During the month of May, the country celebrates Asian American and Pacific Islander (AAPI) Heritage Month, recognizing the contributions AAPIs have made to our state and nation. The Asian Bar Association of Washington (ABAW) was founded in 1987, when the 9th Circuit corrected an injustice with its decision in the Gordon Hirabayashi coram nobis case(one of three landmark cases overturning wrongful convictions of Japanese-Americans during World War II). Attorneys in Washington state who helped reverse Mr. Hirabayashi’s convictions also founded the ABAW to serve as the voice for the local AAPI legal community.
The ABAW continues to speak for the AAPI community; it joined the Seattle University School of Law’s Fred T. Korematsu Center for Law and Equality to fight stereotypes that arise in the legal system. In a recent medical malpractice case, jurors were heard to refer to the plaintiff’s attorney, who was Japanese American, as “Mr. Miyagi,” “Mr. Miyashi,” and “Mr. Kamikaze,” and were reported to have said that it was “almost appropriate” that the verdict, which was entered for the defendants, was being rendered on Pearl Harbor Day. See Turner v. Stime, 153 Wash. App. 581, 222 P.3d 1243 (2009). The ABAW recognized the importance of addressing the stereotypes present in this case and partnered with the Korematsu Center to file an amicus brief to request a new trial. The appellate court granted the request for a new trial based on juror misconduct and relied on the amicus brief filed jointly by the Korematsu Center and ABAW. After a new trial, a jury awarded the plaintiff $813,000.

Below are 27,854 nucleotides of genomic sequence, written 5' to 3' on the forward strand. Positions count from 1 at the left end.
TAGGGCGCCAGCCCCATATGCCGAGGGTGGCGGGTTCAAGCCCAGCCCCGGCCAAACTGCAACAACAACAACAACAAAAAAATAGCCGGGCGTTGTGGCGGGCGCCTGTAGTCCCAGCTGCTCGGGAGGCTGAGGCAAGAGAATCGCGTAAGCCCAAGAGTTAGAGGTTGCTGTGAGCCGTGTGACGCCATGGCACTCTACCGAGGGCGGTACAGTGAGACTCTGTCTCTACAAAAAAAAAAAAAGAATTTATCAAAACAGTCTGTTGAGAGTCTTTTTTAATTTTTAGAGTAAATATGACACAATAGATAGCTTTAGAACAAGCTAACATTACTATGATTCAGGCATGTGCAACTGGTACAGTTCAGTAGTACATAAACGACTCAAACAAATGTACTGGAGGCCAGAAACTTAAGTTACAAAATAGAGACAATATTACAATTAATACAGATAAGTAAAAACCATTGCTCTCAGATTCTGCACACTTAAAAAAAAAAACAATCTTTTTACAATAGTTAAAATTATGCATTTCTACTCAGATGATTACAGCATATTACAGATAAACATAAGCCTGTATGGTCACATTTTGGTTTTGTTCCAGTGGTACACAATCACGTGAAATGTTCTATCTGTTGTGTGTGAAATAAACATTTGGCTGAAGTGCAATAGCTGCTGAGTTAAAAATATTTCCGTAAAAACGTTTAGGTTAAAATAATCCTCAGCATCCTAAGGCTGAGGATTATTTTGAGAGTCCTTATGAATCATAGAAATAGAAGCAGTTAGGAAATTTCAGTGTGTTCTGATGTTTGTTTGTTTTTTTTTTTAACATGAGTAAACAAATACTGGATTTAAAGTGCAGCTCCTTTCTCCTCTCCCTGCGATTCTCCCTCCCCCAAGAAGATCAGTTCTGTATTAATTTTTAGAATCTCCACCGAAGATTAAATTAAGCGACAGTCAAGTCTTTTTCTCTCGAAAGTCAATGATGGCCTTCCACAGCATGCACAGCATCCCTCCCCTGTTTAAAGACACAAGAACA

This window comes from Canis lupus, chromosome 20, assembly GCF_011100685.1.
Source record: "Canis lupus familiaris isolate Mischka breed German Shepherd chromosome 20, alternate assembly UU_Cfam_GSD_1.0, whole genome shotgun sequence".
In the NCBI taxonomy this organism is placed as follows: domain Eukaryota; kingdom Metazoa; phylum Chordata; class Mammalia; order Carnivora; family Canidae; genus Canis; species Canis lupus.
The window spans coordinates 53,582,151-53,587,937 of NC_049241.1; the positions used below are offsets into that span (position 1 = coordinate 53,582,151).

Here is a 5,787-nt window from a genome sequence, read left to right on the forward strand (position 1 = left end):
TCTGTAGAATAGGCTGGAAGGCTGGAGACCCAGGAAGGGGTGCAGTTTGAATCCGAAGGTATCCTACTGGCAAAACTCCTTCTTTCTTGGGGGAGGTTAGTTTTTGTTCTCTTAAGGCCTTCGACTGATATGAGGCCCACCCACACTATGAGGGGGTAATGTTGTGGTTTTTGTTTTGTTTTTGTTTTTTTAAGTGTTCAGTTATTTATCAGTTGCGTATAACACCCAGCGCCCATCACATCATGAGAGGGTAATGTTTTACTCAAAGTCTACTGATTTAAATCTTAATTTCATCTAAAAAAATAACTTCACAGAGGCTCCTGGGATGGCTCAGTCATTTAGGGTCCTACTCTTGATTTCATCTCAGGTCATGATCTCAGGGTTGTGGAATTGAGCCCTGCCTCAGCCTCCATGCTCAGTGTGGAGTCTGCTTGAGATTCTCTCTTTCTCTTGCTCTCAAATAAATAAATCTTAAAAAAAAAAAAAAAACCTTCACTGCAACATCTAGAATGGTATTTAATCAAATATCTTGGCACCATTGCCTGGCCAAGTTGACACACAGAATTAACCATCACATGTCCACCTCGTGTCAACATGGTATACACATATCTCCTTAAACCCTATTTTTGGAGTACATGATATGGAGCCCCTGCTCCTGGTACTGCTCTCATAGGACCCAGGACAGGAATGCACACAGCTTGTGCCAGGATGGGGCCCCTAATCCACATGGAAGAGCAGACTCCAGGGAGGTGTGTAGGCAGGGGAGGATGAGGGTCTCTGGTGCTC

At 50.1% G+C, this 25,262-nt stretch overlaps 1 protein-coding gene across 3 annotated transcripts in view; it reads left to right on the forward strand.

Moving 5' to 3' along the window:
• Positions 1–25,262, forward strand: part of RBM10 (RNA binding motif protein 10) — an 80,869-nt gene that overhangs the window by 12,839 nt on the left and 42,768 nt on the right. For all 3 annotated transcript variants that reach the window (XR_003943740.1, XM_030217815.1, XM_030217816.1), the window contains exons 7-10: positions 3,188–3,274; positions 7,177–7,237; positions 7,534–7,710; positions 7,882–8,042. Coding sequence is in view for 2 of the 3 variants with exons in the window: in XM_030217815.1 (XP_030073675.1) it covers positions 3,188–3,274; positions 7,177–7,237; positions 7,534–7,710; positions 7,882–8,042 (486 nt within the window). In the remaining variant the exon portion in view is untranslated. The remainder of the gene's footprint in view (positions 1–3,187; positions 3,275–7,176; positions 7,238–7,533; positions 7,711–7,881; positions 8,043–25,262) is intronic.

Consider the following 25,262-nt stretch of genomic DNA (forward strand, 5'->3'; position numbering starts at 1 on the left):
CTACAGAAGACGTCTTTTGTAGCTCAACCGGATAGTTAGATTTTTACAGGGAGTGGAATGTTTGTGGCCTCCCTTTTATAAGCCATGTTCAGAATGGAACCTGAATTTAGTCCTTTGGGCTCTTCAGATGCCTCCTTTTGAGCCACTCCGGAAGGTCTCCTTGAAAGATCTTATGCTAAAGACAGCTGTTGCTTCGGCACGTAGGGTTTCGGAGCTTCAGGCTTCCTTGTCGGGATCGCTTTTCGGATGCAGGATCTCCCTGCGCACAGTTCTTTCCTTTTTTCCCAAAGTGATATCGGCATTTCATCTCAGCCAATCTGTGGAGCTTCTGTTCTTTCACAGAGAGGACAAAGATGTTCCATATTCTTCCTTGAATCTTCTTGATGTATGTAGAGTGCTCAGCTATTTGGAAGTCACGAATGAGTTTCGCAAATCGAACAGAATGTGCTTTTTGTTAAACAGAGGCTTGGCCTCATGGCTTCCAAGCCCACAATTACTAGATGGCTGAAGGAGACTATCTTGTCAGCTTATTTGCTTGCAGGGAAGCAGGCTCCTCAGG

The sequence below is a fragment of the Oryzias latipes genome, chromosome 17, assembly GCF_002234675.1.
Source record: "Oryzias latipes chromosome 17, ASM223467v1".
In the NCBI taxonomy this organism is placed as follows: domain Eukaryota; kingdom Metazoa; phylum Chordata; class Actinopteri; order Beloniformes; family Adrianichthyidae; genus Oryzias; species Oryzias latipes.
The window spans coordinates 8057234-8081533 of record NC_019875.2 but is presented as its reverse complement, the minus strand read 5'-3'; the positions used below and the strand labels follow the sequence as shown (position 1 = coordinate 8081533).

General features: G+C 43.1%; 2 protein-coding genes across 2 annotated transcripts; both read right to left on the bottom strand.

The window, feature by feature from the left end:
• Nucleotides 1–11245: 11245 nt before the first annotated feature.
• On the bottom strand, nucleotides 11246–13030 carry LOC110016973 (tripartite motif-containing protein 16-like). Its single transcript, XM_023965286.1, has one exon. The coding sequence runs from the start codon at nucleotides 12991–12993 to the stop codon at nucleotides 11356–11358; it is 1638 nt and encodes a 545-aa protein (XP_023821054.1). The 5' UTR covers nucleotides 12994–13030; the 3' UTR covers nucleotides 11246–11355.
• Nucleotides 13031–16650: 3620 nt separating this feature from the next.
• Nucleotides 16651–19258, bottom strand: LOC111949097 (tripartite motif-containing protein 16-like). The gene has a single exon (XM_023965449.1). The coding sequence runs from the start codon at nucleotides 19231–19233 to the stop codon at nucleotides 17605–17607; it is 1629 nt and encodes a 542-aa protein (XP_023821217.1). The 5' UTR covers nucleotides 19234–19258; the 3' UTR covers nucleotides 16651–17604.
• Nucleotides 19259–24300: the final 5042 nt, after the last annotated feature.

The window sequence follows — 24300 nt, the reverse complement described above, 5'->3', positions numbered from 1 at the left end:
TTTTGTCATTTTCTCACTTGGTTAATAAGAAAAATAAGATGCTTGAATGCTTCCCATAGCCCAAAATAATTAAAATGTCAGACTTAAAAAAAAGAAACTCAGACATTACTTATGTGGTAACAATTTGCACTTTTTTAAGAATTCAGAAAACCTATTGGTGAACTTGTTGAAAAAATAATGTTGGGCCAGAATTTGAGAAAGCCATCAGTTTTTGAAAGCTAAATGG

By speaking for the AAPI community to address stereotypes in the legal system, the ABAW hopes to benefit all communities of color and looks forward to partnering with other organizations. If you want to learn more about the ABAW, please visit the ABAW website or contact me at email@example.com. I hope to see you at our 26th Annual Gala on Oct. 18, 2013, at Olive 8, where our keynote speaker will be California Supreme Court Justice Goodwin Liu.